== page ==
No polarity in a resistor. Just connect the each end of the resistor to a lead in the femal harness on the body. Doesn't matter which direction. Just bridge the female connector with the resistor. If you can find a male connector for the solenoid, you maybe can solder the wire leads from the resistor into the pins and just plug it in. Will make for easy switching if you need it.

    You can cover the entire resistor. Since its a 10 watt resistor it won't heat up that much due to the low voltage. Assuming the solenoid runs off of a 12v supply and at 100 ohms, thats only 1.44 Watts.
     
  8. greeneclipse

    Thread Starter New Member

    Dec 8, 2005
    5
    0


    do i have to worry about finding which female side/pinout is the ground......do i even need to worry about a ground?

    and can i just connect them wire or quick taps,or do i need to solder them?
     
  9. Brandon

    Senior Member

    Dec 14, 2004
    306
    0
    resistors have no polarity so you can connect it in any direction. Doesn't matter which side is ground to a resistor, all it does is resist current flow.

    Connect how ever u want, just make sure how ever you connect it up it won't vibrate off while driving.

    Your just doing a swap-a-roo, like Indiana Jones. Tried to put a rock the same weight as the gold statue, you doing no different.

    All you are doing is faking out the circuit, nothing complicated about it. Electrical Engineering is a 'black box' engineering type. You DON'T CARE what is in the box, just what the boxes specs are. If 2 black boxes specs are very similar, then to the circuit they are connected to, they will be nearly the same EVEN IF THE BLACK BOXES ARE TOTALLY DIFFERENT INSIDE.

    This is what your doing. All the car knows is that it gives juice to a load thats about 100 ohms, it just happened to be a solenoid. You put a 100 ohm resistor and to the car, it sees nearly the same thing. Makes no difference they are not the same parts.

    You put a 135 ohm resistor in the place of a 100 watt light bulb and to the lamp, nothing has changed. Its giving juice to something at about 130 ohms and pushing out 100 watts.

    If it looks like a duck, sounds like a duck, you can use it replace any other similar duck.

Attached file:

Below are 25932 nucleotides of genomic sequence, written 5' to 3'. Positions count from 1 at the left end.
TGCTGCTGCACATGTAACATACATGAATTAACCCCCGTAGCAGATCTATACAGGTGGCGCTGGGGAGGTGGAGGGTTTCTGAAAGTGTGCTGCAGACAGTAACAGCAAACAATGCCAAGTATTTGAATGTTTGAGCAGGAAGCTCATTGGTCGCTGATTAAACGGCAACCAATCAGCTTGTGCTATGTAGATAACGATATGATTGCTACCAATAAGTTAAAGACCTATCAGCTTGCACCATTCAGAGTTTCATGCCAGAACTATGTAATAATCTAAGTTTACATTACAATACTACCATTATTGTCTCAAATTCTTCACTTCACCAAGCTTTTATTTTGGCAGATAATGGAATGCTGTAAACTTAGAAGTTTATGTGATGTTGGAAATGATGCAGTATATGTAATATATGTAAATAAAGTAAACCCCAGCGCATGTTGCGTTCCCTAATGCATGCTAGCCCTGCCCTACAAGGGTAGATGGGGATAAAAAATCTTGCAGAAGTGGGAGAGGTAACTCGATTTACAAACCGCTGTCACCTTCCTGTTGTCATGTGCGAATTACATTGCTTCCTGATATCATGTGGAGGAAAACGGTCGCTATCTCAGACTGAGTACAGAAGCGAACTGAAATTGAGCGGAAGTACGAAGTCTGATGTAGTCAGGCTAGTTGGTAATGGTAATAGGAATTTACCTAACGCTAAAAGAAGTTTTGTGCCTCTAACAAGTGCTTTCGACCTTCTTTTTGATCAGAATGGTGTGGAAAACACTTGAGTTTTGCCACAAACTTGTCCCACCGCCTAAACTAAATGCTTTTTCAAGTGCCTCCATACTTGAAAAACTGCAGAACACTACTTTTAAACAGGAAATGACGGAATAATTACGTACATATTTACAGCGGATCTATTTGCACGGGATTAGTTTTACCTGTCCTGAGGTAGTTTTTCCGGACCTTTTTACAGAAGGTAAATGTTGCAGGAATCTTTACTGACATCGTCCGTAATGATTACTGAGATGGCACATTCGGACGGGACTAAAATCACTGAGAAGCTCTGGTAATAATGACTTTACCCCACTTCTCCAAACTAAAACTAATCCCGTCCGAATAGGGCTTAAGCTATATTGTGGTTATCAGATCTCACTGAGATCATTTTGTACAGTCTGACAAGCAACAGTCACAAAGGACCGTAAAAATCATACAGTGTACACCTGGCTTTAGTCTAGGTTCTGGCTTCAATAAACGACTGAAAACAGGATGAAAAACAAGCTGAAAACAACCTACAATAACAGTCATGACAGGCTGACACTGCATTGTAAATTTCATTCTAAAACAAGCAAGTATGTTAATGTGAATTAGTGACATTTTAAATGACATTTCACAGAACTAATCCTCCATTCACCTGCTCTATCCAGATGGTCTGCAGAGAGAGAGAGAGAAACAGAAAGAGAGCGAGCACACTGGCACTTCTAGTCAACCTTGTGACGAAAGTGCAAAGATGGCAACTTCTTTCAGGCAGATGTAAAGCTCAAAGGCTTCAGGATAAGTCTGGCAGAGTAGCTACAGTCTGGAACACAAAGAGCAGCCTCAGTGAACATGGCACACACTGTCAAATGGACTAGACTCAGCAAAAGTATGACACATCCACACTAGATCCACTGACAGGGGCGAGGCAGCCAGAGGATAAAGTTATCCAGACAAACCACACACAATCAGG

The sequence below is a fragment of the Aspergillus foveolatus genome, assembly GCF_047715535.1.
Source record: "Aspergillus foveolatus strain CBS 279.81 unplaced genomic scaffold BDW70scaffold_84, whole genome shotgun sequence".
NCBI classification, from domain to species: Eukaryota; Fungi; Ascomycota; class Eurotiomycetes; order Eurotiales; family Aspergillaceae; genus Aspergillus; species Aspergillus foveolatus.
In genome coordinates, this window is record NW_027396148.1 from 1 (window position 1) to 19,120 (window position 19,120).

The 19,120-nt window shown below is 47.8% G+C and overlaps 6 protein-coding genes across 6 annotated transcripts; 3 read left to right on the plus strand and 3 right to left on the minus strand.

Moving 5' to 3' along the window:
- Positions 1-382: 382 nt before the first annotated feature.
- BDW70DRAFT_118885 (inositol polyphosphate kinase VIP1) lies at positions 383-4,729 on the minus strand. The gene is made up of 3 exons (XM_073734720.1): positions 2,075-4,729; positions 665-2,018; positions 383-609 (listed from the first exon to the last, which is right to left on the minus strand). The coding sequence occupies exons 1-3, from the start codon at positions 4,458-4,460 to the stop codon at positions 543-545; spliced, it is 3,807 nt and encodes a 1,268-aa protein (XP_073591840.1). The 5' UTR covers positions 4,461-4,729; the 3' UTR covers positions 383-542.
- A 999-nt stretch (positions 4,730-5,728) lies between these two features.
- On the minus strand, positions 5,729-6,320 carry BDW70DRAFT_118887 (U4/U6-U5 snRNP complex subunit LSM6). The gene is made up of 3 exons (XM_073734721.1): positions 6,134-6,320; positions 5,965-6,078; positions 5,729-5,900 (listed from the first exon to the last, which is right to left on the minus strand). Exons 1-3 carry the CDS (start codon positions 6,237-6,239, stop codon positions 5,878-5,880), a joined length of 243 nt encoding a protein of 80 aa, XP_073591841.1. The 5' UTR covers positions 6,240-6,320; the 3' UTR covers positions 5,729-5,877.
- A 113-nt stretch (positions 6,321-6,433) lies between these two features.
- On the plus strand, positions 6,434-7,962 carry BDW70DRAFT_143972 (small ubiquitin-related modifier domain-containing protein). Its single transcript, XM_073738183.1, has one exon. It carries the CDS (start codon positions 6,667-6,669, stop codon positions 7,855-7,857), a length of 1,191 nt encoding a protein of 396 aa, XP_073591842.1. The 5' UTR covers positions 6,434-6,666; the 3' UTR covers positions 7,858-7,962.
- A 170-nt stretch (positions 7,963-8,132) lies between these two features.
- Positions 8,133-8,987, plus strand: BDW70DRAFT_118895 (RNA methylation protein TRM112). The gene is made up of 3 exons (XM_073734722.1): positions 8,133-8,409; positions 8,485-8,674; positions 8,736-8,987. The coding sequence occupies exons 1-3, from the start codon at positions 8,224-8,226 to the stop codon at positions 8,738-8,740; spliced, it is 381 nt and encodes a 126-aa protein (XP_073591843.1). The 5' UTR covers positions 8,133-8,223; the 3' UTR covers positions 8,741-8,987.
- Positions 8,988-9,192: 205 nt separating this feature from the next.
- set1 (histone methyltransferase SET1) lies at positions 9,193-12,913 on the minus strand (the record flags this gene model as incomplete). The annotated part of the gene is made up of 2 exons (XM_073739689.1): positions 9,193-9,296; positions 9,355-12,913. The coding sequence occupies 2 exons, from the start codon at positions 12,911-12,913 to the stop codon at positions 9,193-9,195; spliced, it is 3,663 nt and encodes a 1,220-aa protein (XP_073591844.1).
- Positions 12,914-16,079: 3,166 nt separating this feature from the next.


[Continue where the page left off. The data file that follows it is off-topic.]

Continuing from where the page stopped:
10. greeneclipse

    Thread Starter New Member

    Dec 8, 2005
    5
    0
    makes prefect sense...

    just out of curiosity.....does the load change at all when the solenoid is open or closed? These are vacuum solenoids that open and close when signaled.

    I understand what you're saying....im just trying to learn how things like this work.

    thanks for all the info. It's goin to make this whole project a lot easier.
     
  11. Brandon

    Senior Member

    Dec 14, 2004
    306
    0
    it will change slightly due to the magnetic field which gets generated when it first switches openor closed, but once it been open or closed for a period of time, it will stabilize and return to it typical values.

    Only when there is a change (i.e. when its turned from off to on, or on to off) will a solenoid appear different than a resistor but at soon as the magnetic field has been generated or discharges from the coils and isn't changing any more, its just a resistive load.

    Basically, resistors don't do anything special. They act the same at all time, they resist. Solenoids (a form of inductor) react when there is a change in the circuit. If nothing is changing its almost like the inductor isn't even there, just its resistance in the windings of wire, i.e. the 91 ohms you measured, but as soon as you flip the switch, the inductor continues to try to do what it was just doing, due to the magnetic field or lack there of and resists the change. Kinda like a pipe of water. You turn the faucet off but the water keeps going.. Could also think of it like a siphon. the inductor's (solenoids) magnetic field continues to make the current flow even when you turn it off until it runs out of magnetic field.

    Nothing you need to worry about with this in any way, shape, or form. Just FYI.